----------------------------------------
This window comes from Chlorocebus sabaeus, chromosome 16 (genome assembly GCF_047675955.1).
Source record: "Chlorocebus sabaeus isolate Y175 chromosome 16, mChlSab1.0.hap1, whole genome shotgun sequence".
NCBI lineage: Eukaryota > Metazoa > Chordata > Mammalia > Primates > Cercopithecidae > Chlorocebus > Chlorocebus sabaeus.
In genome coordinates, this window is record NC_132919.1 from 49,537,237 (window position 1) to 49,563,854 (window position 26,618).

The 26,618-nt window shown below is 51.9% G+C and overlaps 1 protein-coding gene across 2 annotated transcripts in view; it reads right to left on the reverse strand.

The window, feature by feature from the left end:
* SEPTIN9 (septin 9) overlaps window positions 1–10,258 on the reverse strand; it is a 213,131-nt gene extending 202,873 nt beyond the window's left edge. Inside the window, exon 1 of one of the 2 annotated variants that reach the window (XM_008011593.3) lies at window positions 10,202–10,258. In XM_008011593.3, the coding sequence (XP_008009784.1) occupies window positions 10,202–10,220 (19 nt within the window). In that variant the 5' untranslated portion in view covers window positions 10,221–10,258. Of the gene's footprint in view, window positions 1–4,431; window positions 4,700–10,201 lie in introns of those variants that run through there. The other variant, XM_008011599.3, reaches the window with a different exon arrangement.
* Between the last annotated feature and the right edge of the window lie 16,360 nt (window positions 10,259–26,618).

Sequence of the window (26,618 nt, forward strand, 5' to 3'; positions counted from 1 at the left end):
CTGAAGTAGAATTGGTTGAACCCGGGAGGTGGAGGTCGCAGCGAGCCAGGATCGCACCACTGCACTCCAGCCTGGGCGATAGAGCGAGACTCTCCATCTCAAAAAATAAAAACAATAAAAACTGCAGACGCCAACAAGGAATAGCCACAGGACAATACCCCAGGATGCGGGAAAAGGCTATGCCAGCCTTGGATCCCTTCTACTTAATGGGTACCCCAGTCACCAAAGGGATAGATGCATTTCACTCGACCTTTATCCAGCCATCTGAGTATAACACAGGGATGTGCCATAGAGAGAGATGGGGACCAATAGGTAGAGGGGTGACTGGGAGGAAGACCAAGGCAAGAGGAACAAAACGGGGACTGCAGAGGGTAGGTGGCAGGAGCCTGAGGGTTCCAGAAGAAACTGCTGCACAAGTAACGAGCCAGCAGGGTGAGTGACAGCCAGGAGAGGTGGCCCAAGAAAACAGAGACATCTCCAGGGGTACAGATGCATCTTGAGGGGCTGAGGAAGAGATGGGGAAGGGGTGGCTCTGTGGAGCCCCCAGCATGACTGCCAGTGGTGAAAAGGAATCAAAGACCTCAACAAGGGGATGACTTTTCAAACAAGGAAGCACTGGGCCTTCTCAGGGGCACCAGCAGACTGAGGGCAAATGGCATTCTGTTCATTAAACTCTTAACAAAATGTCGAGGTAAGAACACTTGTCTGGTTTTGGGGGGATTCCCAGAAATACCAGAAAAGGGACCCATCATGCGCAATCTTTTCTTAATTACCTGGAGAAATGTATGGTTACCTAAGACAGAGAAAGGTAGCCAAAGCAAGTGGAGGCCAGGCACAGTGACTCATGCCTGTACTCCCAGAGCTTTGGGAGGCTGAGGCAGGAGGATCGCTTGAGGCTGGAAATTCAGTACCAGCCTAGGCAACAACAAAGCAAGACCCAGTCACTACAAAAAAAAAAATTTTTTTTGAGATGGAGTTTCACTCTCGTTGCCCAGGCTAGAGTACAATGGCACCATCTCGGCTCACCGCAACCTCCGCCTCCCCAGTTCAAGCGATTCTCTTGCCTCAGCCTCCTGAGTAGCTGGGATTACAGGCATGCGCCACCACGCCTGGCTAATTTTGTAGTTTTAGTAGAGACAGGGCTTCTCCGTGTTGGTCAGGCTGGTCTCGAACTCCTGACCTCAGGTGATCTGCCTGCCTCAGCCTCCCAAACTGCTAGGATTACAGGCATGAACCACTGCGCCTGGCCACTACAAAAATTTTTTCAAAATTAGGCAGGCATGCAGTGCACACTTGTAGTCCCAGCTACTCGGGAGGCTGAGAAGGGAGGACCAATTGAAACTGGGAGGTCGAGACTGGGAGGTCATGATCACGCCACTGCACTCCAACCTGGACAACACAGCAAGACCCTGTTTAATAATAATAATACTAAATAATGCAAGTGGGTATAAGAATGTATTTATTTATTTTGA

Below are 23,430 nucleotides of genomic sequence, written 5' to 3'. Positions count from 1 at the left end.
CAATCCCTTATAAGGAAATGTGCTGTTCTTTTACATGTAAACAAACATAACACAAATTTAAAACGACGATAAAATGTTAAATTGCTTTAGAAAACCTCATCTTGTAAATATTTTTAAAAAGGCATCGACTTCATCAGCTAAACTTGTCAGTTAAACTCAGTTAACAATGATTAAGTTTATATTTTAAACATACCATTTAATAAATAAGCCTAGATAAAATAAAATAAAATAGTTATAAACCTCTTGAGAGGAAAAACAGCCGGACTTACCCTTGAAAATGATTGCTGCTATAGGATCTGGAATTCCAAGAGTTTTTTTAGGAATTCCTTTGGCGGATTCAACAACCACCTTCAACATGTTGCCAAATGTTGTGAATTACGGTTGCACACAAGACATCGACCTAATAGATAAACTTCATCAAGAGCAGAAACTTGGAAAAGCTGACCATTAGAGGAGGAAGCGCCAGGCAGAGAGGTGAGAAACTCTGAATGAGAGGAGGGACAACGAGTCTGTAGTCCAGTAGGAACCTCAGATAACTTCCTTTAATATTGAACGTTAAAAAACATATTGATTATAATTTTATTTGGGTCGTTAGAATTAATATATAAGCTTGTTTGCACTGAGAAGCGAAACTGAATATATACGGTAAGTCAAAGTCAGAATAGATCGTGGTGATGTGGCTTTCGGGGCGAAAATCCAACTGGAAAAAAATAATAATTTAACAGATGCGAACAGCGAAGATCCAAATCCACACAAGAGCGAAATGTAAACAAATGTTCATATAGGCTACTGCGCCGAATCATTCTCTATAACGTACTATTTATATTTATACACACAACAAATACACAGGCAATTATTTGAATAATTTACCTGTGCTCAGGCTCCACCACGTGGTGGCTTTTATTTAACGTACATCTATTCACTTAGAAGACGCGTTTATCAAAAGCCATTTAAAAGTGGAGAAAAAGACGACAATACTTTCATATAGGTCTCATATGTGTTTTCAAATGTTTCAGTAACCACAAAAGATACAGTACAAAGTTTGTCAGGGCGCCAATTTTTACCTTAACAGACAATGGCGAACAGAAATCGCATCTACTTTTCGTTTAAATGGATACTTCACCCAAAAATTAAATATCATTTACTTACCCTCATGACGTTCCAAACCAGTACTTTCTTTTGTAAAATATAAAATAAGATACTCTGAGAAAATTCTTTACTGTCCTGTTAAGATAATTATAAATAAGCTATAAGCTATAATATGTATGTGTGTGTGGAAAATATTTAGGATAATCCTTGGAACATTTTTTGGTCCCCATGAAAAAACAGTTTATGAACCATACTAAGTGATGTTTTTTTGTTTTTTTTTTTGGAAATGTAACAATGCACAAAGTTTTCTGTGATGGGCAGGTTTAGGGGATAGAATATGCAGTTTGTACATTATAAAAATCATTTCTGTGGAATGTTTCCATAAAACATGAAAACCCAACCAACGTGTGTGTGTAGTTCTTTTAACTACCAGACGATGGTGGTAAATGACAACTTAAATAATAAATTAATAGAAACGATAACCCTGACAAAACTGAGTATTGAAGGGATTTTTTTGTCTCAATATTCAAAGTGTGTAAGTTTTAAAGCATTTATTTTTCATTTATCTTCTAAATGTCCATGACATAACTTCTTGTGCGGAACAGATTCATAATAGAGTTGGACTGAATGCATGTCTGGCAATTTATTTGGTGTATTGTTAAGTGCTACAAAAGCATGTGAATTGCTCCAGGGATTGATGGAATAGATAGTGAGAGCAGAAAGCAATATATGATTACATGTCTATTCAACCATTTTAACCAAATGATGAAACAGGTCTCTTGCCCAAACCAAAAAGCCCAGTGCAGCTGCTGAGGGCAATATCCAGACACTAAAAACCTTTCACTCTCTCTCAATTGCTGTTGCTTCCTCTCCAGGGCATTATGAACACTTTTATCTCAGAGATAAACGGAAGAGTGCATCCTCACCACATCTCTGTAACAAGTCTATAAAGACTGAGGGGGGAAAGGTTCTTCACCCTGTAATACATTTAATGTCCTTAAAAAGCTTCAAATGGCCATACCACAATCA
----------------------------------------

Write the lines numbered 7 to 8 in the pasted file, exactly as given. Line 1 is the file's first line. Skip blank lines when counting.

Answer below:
* SEPTIN9 (septin 9) overlaps window positions 1–10,258 on the reverse strand; it is a 213,131-nt gene extending 202,873 nt beyond the window's left edge. Inside the window, exon 1 of one of the 2 annotated variants that reach the window (XM_008011593.3) lies at window positions 10,202–10,258. In XM_008011593.3, the coding sequence (XP_008009784.1) occupies window positions 10,202–10,220 (19 nt within the window). In that variant the 5' untranslated portion in view covers window positions 10,221–10,258. Of the gene's footprint in view, window positions 1–4,431; window positions 4,700–10,201 lie in introns of those variants that run through there. The other variant, XM_008011599.3, reaches the window with a different exon arrangement.
* Between the last annotated feature and the right edge of the window lie 16,360 nt (window positions 10,259–26,618).